Reserve Bank of India Governor Shaktikanta Das has said the risk of a second wave of COVID-19 could put sand in the wheels of the nascent recovery while his deputy M D Patra opined that it might take years to regain the output lost on account of the pandemic.
These views were expressed by them during the meeting of the newly constituted Monetary Policy Committee (MPC) held from October 7 to 9.
The newly appointed independent member of the rate-setting panel Shashanka Bhide said uncertainties relating to COVID-19 pandemic will impact growth and inflation scenarios in the next two to three quarters.
Das also said the decision to cut benchmark repo rate would depend upon the evolving situation with regard to inflation which is currently above the tolerance level of the central bank, according to the minutes of the meeting released by RBI on Friday.
“I recognise that there exists space for future rate cuts if the inflation evolves in line with our expectations. This space needs to be used judiciously to support recovery in growth,” Das said.
As per the central bank’s assessment, headline inflation would moderate in the second half of the current financial year and further in the first quarter of the next fiscal.
Inflation remained above the upper tolerance threshold of 6 per cent since June, with signs of aggravation of price pressures. The government has asked RBI to keep inflation at 4 per cent (+, – 2 per cent).
Speaking about the risks to growth, Das said there are downside uncertainties that could put sand in the wheels of this nascent recovery. “Primary among them is the risk of a second wave of COVID-19. Private investment activity is likely to be subdued, even as domestic financial conditions have eased significantly,” he noted.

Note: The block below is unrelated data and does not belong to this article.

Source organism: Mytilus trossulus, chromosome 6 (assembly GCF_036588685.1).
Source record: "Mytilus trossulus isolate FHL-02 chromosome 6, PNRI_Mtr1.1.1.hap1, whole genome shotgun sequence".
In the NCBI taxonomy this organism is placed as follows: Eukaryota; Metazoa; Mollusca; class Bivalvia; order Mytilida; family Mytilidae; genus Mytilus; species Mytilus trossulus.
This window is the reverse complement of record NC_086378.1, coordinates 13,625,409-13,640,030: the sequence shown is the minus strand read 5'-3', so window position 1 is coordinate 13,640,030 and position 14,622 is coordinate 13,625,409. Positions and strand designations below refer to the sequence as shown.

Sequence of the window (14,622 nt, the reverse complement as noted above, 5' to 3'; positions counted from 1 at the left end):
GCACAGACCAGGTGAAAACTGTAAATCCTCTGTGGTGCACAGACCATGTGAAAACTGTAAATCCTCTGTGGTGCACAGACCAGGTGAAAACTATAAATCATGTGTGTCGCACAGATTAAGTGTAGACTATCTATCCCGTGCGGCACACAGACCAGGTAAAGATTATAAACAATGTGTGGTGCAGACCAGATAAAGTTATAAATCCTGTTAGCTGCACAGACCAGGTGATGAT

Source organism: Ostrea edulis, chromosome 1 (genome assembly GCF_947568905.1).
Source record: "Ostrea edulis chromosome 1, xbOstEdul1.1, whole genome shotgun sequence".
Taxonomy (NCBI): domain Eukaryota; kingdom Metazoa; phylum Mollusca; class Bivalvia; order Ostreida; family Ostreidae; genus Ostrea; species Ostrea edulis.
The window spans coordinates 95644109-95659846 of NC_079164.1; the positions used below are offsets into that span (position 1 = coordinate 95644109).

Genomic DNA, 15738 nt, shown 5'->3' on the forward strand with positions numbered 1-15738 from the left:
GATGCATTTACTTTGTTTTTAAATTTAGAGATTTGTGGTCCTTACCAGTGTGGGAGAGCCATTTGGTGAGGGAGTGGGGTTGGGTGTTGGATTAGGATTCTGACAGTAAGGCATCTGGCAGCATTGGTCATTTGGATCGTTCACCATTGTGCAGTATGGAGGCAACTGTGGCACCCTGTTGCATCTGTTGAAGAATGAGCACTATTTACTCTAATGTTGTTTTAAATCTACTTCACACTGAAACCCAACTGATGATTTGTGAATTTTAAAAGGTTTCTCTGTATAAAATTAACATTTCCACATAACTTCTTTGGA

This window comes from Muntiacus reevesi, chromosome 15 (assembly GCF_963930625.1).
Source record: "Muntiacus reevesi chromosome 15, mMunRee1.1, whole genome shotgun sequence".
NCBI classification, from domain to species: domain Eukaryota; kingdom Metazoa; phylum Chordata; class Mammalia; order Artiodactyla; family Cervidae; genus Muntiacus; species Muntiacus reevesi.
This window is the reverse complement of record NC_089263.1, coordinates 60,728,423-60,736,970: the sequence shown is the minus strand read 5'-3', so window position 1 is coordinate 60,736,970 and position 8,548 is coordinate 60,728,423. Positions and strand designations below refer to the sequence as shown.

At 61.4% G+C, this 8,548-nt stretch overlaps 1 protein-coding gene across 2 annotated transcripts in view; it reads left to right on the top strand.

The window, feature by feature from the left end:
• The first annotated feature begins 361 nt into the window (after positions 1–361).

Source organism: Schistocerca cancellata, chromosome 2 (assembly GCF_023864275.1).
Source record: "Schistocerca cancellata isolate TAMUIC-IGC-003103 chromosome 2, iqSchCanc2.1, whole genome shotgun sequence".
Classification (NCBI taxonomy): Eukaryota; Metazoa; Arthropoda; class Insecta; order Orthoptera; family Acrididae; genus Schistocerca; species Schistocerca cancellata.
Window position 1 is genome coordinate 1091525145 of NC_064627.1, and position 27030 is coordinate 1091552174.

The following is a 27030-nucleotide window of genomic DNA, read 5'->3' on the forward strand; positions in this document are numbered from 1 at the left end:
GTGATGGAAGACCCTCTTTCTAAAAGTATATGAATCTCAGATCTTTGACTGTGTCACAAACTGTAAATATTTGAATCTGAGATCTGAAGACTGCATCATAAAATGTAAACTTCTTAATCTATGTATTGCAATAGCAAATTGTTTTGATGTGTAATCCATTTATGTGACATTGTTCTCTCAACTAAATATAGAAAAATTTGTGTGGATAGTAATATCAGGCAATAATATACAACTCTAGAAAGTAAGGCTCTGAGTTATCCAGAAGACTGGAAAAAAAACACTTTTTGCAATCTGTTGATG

In the first quarter of this fiscal, India’s GDP contracted 23.9 per cent.
Deputy Governor Patra said that India has entered a technical recession in the first half of the year for the first time in its history.
“GDP is an aggregative indicator of economic activity and hides the extent of human misery and the loss of social and human capital caused by the health crisis.
“Nonetheless, if the projections hold, the level of GDP would have fallen approximately 6 per cent below its pre-COVID level by the end of 2020-21 and it may take years to regain this lost output,” he said.
While voting for keeping the interest rate unchanged, RBI Executive Director Mridul K Saggar expressed concern that if current real negative interest rates fall further, it may generate significant distortions that could adversely affect aggregate savings, current account and medium-term growth in the economy.